How to Patent a Simple Invention
By Carly Klein
You came up with a simple, elegant solution to a common problem. You want to bring this non-complex and one-part product to the marketplace. Now what?
To make your simple invention available for consumer use, and to monetize your invention to the fullest possible extent, you should first obtain intellectual property protection by securing a patent.
What is a patent?
A patent is a federal statutory grant of exclusivity to the inventor of a useful, novel, non-obvious invention for up to twenty years. Patents are a powerful and lucrative form of intellectual property. The right conferred by a patent grant is “the right to exclude others from making, using, offering for sale, or selling” the invention in the United States or “importing” the invention into the United States.
Patents are granted for this limited time period of twenty years to an inventor on the basis of an application after a process of examination. Once valid, a patent grants protection from any subsequent independent invention by another inventor that tries to copy the product, deeming the the latter inventor the infringer.
What qualifies as a simple invention?
A simple invention is anything that is a tangible, physical consumer product with fewer than two moving parts. A simple invention will not contain a software or technical component as it is merely just a device. There might be no movable parts or there could be one or two. Examples of simple inventions are baseball bats, grill scrapers, coffee mugs, etc.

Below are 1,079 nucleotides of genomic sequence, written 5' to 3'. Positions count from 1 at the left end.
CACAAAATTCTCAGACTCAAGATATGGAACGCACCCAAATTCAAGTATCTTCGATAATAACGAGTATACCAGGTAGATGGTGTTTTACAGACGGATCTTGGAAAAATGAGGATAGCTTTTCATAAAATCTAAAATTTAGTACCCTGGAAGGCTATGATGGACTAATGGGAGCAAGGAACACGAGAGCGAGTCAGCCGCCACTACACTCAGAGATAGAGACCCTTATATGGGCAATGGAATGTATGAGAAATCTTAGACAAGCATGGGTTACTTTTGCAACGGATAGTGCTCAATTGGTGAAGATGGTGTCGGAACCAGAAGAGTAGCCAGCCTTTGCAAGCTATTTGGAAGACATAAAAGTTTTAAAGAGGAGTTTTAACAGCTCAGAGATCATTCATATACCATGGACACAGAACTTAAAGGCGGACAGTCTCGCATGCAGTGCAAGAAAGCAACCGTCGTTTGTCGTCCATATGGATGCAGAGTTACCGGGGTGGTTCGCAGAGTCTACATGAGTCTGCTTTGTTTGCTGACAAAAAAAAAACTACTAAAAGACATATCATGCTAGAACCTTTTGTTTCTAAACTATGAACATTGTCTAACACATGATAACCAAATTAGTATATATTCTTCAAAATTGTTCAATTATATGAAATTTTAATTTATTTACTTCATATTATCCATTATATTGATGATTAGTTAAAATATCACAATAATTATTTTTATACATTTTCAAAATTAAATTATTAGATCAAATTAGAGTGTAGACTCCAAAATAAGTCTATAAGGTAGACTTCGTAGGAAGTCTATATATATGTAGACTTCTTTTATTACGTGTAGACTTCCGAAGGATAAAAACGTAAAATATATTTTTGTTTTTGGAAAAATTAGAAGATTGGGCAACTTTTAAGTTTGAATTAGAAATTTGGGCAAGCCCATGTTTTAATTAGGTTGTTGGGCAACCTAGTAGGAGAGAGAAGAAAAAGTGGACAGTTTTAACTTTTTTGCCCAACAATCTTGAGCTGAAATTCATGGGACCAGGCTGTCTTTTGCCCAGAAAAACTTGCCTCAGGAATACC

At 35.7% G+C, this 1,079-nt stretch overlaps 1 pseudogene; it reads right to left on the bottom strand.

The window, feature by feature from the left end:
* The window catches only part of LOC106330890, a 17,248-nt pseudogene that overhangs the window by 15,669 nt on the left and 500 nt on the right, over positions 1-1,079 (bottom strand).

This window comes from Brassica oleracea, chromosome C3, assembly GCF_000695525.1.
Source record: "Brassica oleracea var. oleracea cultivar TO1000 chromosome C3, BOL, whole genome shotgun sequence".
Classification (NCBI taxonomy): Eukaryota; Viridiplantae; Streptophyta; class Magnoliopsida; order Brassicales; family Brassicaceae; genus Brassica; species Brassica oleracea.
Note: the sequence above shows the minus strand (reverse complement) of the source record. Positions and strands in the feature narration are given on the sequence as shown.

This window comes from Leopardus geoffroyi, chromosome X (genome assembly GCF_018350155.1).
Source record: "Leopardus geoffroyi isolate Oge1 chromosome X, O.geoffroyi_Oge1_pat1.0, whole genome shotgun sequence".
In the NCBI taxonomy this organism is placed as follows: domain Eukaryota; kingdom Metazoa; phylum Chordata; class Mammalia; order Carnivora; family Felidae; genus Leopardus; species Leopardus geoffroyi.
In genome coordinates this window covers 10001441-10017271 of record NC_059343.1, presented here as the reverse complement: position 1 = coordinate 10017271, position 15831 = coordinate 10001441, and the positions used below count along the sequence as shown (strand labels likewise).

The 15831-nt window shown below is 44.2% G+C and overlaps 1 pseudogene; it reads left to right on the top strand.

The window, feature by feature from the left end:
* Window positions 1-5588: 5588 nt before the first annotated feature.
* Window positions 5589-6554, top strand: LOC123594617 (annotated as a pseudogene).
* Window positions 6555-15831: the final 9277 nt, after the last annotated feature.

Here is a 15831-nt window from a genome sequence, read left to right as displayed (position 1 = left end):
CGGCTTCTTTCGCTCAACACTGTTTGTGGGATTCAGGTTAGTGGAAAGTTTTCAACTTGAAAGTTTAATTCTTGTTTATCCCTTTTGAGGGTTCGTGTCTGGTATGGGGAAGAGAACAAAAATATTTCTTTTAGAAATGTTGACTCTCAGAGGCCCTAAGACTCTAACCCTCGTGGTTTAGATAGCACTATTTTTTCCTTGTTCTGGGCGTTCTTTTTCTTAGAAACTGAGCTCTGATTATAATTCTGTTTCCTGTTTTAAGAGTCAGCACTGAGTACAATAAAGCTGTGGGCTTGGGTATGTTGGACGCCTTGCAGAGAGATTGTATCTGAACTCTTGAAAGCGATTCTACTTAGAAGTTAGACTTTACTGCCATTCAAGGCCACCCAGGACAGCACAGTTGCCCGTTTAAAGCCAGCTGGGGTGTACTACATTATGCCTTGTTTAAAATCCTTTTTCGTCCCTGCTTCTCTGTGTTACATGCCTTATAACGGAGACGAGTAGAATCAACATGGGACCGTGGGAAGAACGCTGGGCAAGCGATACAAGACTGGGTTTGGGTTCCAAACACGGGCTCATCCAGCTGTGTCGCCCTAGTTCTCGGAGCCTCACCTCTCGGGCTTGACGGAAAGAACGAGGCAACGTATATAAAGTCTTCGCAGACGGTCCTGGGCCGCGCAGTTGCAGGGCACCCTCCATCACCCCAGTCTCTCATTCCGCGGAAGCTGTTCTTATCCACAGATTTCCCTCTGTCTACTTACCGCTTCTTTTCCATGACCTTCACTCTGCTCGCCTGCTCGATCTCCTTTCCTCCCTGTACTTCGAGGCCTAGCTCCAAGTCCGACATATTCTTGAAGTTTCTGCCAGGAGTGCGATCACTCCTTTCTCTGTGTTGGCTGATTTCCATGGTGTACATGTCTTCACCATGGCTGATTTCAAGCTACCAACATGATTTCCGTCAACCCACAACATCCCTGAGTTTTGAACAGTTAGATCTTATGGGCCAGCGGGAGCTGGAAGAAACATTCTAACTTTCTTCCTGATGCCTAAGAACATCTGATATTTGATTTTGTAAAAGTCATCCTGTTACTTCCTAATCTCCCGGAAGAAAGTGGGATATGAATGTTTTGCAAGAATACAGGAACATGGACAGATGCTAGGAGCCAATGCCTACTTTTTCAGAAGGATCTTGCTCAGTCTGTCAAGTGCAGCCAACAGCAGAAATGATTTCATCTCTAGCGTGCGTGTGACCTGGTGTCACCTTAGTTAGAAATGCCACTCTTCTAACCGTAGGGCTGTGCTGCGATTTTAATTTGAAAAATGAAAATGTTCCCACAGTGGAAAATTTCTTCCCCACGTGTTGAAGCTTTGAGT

If my invention is so simple, it should be easy to patent- right?
Interestingly enough, the answer is no. Patents for complicated designs are often easier to obtain than patents for simple inventions. Most of the time simple, solutions can get rejected because they are not novel or not non-obvious.
What are the complications involved with patenting a simple invention?
First, in order to qualify for a patent, an invention must meet five eligibility standards set forth by the US Patent & Trademark Office:
- The intention be a new and useful process, machine, or object.
- The invention must have utility.
- The invention must be novel/new.
- The invention must be non-obvious.
- The invention must not have been disclosed to the public before the patent application.
Patent attorney J.D. Houvener says that, “Most of the time, simple solutions get rejected when you file a patent application because they fail to meet the eligibility requirements of novelty or non-obviousness. Unless an invention is completely groundbreaking or first of its kind, it is difficult to obtain a patent for something so simple.”
Most simple inventions fall under the scope of a utility patent. However, utility patents are often too difficult to obtain for a simple object because they lack the aspects of functionality and novelty.
For example, if an inventor seeks a utility patent for a new hairbrush, he or she must show that it performs its function better than anything else. The patent will likely be rejected because its merely an obvious twist on an already existing object which performs the same function as the original model.
A design patent as a loophole
An inventor struggling to patent a simple invention under a utility patent can sometimes get a design patent instead. While a design patent has much less value as it only protects what the invention looks like, it is better than no patent at all. With the hairbrush example, the inventor might be trying to patent a brush with a new kind of curve. Rather than demonstrating how the curve works, the inventor can show how the brush has a specific aesthetic twist and be eligible for a design patent. This will protect people from having that exact design.
Patents consist of descriptions and claims